Medications for Osteoporosis (Bisphosphonates)

Bisphosphonates Facts and Risks

The following is a summary of existing U.S. Food and Drug Administration (FDA) approved medications, and their known side effects: Some of the most commonly prescribed osteoporosis drugs are Bisphosphonates. These are the most common drugs prescribed by physicians for osteoporosis treatment.

Bisphosphonate basic chemical structure

Bisphosphonate basic chemical structure (Photo credit: Wikipedia)

These drugs are antiresorptive medicines, which means they slow or stop the natural process that dissolves bone tissue, resulting in maintained or increased bone density and strength (ACOG, 2008). Specifically they stop the process of the osteoclasts. This is the process where the older osteoblasts are dissolved in favor of the newer osteoblasts that are migrating into the outer cortex, the hard outer layer. The process of the bisphosphonates forces the body to keep the older bone cells, but as bone cells refresh on a 6 year basis cycle, eventually this process will falter, as research has shown (Coxon, et al., 2000). The current prescribed bisphosphonates are alendronate sodium (Fosamax), risendronate (Actonel), and ibandronate (Boniva), zoledronic acid (Reclast), and etidronate (Didronel), which is not approved by the FDA for osteoporosis but it is prescribed in Canada and Europe. These are the bisphosphonate side effects:

1. Esophagus complications: These problems include irritation, inflammation, or ulcers of the esophagus, which can sometimes bleed.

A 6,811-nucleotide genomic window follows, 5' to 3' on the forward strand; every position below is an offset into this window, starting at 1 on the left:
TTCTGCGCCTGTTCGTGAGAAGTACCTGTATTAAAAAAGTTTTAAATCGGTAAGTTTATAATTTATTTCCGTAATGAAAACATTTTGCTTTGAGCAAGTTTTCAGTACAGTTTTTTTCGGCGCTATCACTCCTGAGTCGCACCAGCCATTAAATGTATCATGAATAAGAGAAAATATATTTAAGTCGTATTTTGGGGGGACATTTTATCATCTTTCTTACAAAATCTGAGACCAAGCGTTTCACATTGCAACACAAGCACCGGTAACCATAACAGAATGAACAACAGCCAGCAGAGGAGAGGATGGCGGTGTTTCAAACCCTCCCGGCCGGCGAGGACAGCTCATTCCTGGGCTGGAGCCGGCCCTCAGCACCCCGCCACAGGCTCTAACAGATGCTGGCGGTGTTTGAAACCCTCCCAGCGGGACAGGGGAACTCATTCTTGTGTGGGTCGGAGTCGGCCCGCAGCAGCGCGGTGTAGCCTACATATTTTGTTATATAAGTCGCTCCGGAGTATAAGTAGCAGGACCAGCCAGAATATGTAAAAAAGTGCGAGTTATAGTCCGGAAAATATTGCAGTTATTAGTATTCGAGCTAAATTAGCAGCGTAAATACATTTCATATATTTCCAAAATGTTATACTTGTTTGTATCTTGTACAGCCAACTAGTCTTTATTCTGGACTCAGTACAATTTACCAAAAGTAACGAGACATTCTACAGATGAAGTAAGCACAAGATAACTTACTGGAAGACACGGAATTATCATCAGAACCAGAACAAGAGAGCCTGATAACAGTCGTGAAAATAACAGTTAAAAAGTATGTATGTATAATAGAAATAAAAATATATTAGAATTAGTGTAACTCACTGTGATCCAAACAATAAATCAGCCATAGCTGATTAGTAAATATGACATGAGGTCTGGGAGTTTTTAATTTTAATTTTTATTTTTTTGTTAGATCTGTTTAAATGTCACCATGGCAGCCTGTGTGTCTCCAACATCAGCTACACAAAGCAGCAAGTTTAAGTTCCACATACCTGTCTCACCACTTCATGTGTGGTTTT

2. Low calcium levels in your blood (hypocalcemia): Low blood calcium must be treated before you take a Bisphosphonate medication. Most people with low blood calcium levels do not have symptoms, but some people may have symptoms. Symptoms include, spasms, twitches, or cramps in your muscles, numbness or tingling in your fingers, toes, or around your mouth.

3. Bone, joint, or muscle pain.

4. Severe jaw bone problems (osteonecrosis): The jaw bone begins to lose blood supply. The bones then collapse, leading to pain and arthritis, which can hinder the use of the jaw.

5. Abnormal thighbone fractures.

 

Sources:

American College of Obstetricians and Gynecologists (2004, reaffirmed 2008). Clinical management guidelines for obstetrician-gynecologists. Osteoporosis. ACOG Practice Bulletin No. 50. Obstetrics and Gynecology, 103(1): 203–216.

Coxon FP, Helfrich MH, van ’t Hof RJ, Sebti SM, Ralston SH, Hamilton AD, Rogers MJ (2000) Protein geranylgeranylation is required for osteoclast formation, function, and survival: Inhibition by bisphosphonates and GGTI-298. J Bone Miner Res 15:1467–1476. Ebetino FH and Dansereau

U.S. Food and Drug Administration (2010). Bisphosphonates (marketed as Actonel, Actonel+Ca, Aredia, Boniva, Didronel, Fosamax, Fosamax+D, Reclast, Skelid, and Zometa)

 

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